Hestan to Isle of Whithorn – Section 1 | Day 2

Annan Harbour Action Group — Hestan to Isle of Whithorn

La Malouine at Kippford, in times past (until the recent travel ban, overnight berths were available through Airbnb)
Sunday 5 April dawns bright and eventually the bleary rowers emerge onto the deck of La Malouine to greet the new challenge; the rowing had been fine but the hospitality had taken a toll.

The plan today is for two skiffs to leave Hestan Islet and Ross Island almost simultaneously at the top of the tide each heading West, both with the benefit of a fresh breeze out of the south east and 3 knots of tide assistance, to cover their 12 miles. Hats off to whoever organised such cooperative weather. Pride of Solway rows past Ross to get out at the Brighouse Bay holiday park to be trailered on to Isle of Whithorn.

Pride of Annan having crossed Wigtown Bay has the trickier task of approaching from the sea. So aiming for the white tower the cox eventually spots the leading lights and enters the channel at 335 degrees, using a compass purchased for this very purpose. This is a first for Annan as we have to row 20 miles just to get on a chart. The joy of arriving at the Isle is tempered by the depressing and sobering thought that the wonderful Steam Packet Inn is closed.

Hippo CRC — Garlieston to Isle of Whithorn

photo of Hippo (white dot in the circle) below Cruggleton Castle, Wigtown Bay
Hippo CRC planned to row from their base at Garlieston to Wigtown Bay CRC (based at Isle of Whithorn) today, alongside the Annan skiff. Garlieston is where trials of the D-Day Mulberry Harbours took place; a fixed pierhead (or Hippo) from the harbours could be seen until it was destroyed by a storm in 2006. Beatha, Hippo’s skiff, was bought from the Mid Argyll club last year and took part in the Worlds at Stranraer.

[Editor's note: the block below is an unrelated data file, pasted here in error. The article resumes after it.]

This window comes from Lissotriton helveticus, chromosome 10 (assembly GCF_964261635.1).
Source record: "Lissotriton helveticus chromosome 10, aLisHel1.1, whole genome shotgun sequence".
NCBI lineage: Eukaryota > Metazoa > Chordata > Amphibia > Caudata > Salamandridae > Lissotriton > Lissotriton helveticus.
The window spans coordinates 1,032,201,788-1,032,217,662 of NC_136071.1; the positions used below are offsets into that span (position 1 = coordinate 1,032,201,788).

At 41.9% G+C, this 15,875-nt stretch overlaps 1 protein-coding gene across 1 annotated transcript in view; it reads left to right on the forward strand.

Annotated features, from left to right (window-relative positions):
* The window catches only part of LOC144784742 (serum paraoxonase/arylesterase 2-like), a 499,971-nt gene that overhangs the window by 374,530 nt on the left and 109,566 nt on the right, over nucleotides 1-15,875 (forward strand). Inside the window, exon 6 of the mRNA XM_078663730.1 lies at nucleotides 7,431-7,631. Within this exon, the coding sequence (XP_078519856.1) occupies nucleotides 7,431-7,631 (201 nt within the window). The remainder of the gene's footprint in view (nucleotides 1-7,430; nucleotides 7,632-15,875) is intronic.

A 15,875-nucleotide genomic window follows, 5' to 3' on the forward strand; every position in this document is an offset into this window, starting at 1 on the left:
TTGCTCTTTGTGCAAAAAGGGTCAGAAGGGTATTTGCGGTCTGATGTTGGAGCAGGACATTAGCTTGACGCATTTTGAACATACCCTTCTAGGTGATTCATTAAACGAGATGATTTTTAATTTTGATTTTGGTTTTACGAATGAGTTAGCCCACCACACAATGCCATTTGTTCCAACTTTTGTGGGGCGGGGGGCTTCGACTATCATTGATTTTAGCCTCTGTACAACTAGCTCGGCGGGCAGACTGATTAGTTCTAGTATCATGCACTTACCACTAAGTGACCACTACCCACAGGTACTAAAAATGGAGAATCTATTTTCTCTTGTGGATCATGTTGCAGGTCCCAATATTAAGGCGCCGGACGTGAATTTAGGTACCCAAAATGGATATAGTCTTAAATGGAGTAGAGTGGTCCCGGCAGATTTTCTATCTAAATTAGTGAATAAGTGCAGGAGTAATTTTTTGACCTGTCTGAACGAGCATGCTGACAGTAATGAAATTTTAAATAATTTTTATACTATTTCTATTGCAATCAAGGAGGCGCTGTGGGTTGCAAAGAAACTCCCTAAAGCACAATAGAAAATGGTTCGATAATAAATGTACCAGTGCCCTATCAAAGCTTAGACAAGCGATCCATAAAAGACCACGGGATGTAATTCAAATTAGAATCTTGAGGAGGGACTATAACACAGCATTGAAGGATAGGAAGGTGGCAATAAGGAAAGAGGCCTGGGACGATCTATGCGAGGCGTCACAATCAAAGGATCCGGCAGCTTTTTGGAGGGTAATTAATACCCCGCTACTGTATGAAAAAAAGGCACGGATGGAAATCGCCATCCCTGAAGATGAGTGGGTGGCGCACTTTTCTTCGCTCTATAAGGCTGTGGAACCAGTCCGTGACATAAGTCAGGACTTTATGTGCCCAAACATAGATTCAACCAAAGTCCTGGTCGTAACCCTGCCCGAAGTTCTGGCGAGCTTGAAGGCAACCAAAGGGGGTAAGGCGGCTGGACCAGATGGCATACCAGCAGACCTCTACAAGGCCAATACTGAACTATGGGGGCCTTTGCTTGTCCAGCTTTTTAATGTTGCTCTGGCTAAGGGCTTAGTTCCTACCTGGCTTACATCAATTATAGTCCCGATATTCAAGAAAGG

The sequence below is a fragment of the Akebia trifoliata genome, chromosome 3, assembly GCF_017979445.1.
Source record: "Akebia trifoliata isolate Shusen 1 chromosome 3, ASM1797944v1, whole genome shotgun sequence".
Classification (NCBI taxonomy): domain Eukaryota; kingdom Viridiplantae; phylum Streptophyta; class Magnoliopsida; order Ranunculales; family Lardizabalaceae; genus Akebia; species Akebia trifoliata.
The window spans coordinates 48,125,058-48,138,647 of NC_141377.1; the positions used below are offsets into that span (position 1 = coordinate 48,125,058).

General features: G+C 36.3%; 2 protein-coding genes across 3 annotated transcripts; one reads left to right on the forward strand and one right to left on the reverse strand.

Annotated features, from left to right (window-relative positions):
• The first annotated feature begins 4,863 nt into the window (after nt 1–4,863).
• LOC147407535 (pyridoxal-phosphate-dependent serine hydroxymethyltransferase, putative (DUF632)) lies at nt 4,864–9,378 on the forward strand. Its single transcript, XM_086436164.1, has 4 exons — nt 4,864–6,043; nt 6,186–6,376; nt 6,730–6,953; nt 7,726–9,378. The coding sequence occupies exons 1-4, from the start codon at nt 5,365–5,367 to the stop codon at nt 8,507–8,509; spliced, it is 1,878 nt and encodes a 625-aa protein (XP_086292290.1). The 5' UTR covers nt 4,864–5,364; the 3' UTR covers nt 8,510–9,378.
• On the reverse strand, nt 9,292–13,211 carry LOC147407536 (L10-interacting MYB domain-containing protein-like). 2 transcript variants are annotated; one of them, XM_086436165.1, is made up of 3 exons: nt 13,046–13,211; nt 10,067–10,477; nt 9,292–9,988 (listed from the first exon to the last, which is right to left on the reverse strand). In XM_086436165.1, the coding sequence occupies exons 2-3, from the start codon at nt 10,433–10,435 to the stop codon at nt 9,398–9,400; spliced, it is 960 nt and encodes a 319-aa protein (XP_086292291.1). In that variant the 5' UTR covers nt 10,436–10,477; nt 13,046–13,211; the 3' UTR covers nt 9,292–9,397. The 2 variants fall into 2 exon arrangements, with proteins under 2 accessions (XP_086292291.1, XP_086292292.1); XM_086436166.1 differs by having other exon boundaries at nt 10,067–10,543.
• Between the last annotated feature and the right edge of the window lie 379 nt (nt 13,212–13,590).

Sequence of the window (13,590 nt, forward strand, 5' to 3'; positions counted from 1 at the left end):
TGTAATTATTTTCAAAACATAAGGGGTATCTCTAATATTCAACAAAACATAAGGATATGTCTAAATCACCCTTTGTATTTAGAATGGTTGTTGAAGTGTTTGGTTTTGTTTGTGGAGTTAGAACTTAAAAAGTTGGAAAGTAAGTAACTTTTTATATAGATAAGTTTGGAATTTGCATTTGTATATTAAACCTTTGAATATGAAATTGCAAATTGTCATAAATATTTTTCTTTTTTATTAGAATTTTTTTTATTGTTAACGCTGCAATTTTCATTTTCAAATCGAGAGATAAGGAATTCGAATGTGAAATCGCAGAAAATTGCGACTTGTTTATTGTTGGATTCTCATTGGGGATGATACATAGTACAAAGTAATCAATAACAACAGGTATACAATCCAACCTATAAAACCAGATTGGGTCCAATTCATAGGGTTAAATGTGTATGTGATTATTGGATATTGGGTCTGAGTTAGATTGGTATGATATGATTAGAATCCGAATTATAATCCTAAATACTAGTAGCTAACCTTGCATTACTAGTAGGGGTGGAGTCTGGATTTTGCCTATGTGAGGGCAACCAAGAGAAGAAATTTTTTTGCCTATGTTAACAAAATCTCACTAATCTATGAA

Hippo’s skiff Beatha on the slip at Isle of Whithorn


Introducing Wigtown Bay CRC

Renovation of a shed in which to build the Wigtown skiff
Wigtown Bay Coastal Rowing Club, came into being in April 2019. We are at the Isle of Whithorn, famous for the 1970s Wicker Man film, and for being the most southerly harbour village in Scotland. Our club has grown to nearly 80 members from across the Machars, Wigtownshire, the Rhins, D&G, Yorkshire, Greater Manchester & North East England. We gained SCIO status In February this year.

Unfortunately, we weren’t able to complete our skiff before the COVID restrictions came in. Her colours were chosen from Hebe’s winning design, from our primary schools competition. Her name is being kept secret until the launch in the community.

We won the D&G Leader Award for Fisheries and Community in Dec 2019. We were thrilled! All of this on a shoestring grant, and with amazing goodwill from the wonderful people of the Machars.

We are all about celebrating community, bringing people together to champion our boat building and fishing heritage, and having fun.

We’ve had Stranraer CRC over to visit twice; it’s terrific to have the wider coastal rowing community links. We’ve loved learning new & traditional skills, and travelling to different clubs to gain experience and build great connections.
Hippo brought Beatha over from Garlieston, she sat so proudly on our harbour. Our iconic cairn image is on so many logos linked to the Isle. We chose to echo our rowing and the Machars peninsula in our club logo.

This is a wonderful place to live, rowing and building as a team is invigorating, empowering, hilarious and frustrating, all at the same time. It’s what family and community is all about. We are incredibly proud to be part of the Scottish Coastal Rowing Community. We can’t wait to row our coastline for real. — Vikki

Sandwich board to announce forthcoming build days
Wigtown Bay CRC Newsletter
Hebe’s winning colour scheme